Note For Anyone Writing About Me

Guide to Writing About Me

I am an Autistic person,not a person with autism. I am also not Aspergers. The diagnosis isn't even in the DSM anymore, and yes, I agree with the consolidation of all autistic spectrum stuff under one umbrella. I have other issues with the DSM.

I don't like Autism Speaks. I'm Disabled, not differently abled, and I am an Autistic activist. Self-advocate is true, but incomplete.

Citing My Posts

MLA: Hillary, Alyssa. "Post Title." Yes, That Too. Day Month Year of post. Web. Day Month Year of retrieval.

APA: Hillary, A. (Year Month Day of post.) Post Title. [Web log post]. Retrieved from http://yesthattoo.blogspot.com/post-specific-URL.

Friday, July 19, 2013

I am not Trayvon Martin

Trigger Warning: Police violence, racism, murder due to -isms, references to ableism

I am not Trayvon Martin. I face stereotypes for who I am, nasty ones, even, but not ones that mean a man would want to follow me and shoot me down in the street. I am white, and I am read as a young, pretty cis woman, and so I am not considered a threat. Even when I am mistaken for a person of color, no one thinks I am Black. I may be mistaken for Indian, or half-Han Chinese, or Xinjiang, once even for Mongolian, but a young Asian woman walking home alone at night is not assumed to be the burglar any more than a young white woman walking home alone at night is. Different stereotypes. Safer ones, in terms of getting shot by the Neighborhood Watch member following you.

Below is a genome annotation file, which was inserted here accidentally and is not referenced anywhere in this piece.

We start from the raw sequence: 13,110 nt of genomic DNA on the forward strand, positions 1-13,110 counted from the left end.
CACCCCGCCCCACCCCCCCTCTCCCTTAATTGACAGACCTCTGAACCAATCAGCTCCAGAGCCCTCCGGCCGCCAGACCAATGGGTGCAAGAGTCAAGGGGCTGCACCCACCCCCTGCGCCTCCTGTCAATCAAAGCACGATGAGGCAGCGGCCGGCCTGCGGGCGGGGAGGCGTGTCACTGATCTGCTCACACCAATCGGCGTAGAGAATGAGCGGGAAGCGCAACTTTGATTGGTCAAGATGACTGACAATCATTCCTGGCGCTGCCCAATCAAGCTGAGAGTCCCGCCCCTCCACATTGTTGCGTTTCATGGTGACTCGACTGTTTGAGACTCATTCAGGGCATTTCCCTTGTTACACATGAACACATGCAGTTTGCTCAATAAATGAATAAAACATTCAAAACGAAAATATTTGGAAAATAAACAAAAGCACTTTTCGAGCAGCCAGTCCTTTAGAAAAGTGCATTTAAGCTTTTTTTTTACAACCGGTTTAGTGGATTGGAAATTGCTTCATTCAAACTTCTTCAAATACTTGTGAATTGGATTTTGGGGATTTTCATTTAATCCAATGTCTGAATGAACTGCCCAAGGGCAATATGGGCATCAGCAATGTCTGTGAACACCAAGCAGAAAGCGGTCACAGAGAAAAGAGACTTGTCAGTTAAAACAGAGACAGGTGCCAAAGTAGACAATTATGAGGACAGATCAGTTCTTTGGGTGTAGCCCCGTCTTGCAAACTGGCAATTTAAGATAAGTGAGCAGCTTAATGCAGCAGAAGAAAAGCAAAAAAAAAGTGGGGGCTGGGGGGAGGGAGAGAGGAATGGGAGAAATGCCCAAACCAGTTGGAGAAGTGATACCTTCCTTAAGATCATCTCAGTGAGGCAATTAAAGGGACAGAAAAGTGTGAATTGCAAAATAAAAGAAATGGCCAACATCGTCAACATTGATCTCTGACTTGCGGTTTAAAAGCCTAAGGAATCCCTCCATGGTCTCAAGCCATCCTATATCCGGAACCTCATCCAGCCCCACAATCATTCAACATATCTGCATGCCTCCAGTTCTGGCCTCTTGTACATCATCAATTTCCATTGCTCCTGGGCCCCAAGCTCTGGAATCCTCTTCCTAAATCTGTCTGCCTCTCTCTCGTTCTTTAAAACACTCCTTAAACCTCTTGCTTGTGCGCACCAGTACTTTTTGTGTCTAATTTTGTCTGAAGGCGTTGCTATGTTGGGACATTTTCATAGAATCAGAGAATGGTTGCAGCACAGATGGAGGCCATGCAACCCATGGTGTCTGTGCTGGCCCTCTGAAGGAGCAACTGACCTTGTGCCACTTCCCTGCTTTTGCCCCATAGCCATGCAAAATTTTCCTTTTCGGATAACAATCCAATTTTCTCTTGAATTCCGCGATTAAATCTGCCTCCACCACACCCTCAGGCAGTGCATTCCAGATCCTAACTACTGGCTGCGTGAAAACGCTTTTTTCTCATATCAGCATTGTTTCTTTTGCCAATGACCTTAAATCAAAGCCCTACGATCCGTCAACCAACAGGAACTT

I am not Trayvon Martin. I am alive, and I was raised to believe the police would help me. I was told that if I were lost without my parents, I should ask a police officer to help me find them, or a mother with children were I unable to find a police officer. I was told they would help me. It has even been true.
I am not Trayvon Martin. If he had been at the playground in my town with his friends the night the cop pulled in quickly, I doubt the night would have gone as it did when it happened to me. My friends and I did nothing wrong, and most of us were white. The officer chatted with us for a time, showed us what some of the buttons in his patrol car did, shared stories of growing up in the same town he now patrolled. For Trayvon, would innocence have been enough? I doubt it, when innocence didn't save him the night of his death (attempting to defend yourself against an older man with a gun following you in his car does not preclude innocence; it merely implies reasonable fear of those who can hurt you.)
I am not Trayvon Martin. We share the risk that in certain situations, our murders could be considered excusable, but the situations are completely different- I risk being neglected to death by those who think an autistic life not worth living or a murder at the hands of a “saintly” caretaker at the end of their rope. I do not risk being hunted down by a member of the Neighborhood Watch. I do not risk being assumed a threat and killed for that. I know what is similar- the existence of ways we could be killed without justice served to the killers- and what is different- the ways, the reasons, the stereotypes of our groups, my ability to sometimes hide my difference while his always showed, and the fact that it has been done to him. I am not Trayvon Martin. I will never be Trayvon Martin. I don't want anyone else to be him, either.

No comments:

Post a Comment

I reserve the right to delete comments for personal attacks, derailing, dangerous comparisons, bigotry, and generally not wanting my blog to be a platform for certain things.